Creatura in a sense refers to the same thing as the myriad beings. One point of conflict between Jung’s thought and Daoism is that Daoism introduces the concept of a system of nature by which beings may be in harmony and another system by which beings may be destroyed, with harmony as the entry point to the creative, which is close to the Dao. Jung also cites similar ideas later in the text, and it is perhaps fair to say that Jung’s degree of concept organization was not as total as the early Daoists, since he was essentially setting down a theoretical more than natural concept, whereas Daoism’s concept is natural more than theoretical, and thus, its communication is more consistent and total than that of Jung.
Daoists would have also disagreed that we are essentially removed from the pleroma, and instead posited that we may be brought back to the Dao through the observance of simplicity and our own basic nature. Our own basic nature is already of the Dao, and so that distinctness which puts us in conflict with the Dao is unneeded and can be altered simply by returning to non division.
This is a very important central difference between Jung’s thought and Daoist thought, because Jung’s thought pits us against meaning, metaphor, vision, and concept in order to help us grow into beings who are in ownership of themselves, whereas Daoism, at least in the forms which encourage return to the Dao, use negation of personal desires, silence, stillness, emptiness, and non duality as means by which to ignite that in our soul which may be returned to the Dao. In doing so, each school sees salvation as entirely different concepts. To Jung, salvation is in redemption from being “The Dead” incessantly searching for meaning through the confusion of ignorance and the division of the infinite into shattered images of reality which cannot be holistically totalized into one continuous being unseparated. The salvation of the dead is to put these questions to rest and occupy the higher place of a self who has realized what is intrinsic to him or her.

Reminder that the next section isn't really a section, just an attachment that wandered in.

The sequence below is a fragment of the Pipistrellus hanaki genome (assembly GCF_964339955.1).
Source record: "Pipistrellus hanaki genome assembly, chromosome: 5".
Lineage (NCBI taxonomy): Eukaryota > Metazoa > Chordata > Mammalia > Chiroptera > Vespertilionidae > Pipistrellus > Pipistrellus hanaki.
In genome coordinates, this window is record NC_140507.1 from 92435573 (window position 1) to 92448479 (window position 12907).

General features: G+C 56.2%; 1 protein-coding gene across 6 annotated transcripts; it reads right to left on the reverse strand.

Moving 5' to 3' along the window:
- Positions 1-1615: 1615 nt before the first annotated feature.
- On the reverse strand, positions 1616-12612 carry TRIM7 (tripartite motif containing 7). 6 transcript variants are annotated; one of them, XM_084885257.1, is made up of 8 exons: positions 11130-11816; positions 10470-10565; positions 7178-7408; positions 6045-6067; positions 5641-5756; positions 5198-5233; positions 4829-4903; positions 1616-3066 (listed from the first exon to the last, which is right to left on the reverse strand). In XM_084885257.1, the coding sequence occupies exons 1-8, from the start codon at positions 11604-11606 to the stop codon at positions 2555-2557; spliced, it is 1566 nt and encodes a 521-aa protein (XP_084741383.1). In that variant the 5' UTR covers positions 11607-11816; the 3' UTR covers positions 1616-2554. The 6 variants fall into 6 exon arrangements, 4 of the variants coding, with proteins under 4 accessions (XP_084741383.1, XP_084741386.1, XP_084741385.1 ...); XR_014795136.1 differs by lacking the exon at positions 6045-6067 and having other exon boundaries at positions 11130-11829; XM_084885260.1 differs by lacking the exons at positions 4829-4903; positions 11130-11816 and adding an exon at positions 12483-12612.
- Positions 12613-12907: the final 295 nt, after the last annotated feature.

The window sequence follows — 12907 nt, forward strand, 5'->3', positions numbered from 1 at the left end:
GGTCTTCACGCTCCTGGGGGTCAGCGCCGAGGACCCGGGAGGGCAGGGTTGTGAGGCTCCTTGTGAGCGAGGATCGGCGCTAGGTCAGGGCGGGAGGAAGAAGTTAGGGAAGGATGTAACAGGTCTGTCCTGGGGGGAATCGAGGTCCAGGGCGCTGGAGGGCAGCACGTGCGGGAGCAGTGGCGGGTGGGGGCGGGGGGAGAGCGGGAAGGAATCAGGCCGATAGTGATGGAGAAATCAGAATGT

Daoism also seeks to shed death through the discovery of the intrinsic, but the intrinsic in Daoism is the same for all beings, it is the one constant which cannot be defined, touched, or felt, and yet is as palpable to all of us as consciousness itself. So the process of realizing in Daoism does not require abstraction of meaning, but rather an acceptance of the simplification of being to its fundamental root, which does not seek to construct, and is always created by nature itself.

This is where I’m going to leave this exploration, but I will catch up with it in later posts and go through each of the sermons of the Dead, contextualizing them according to my understanding of the central tenets of Daoist thought.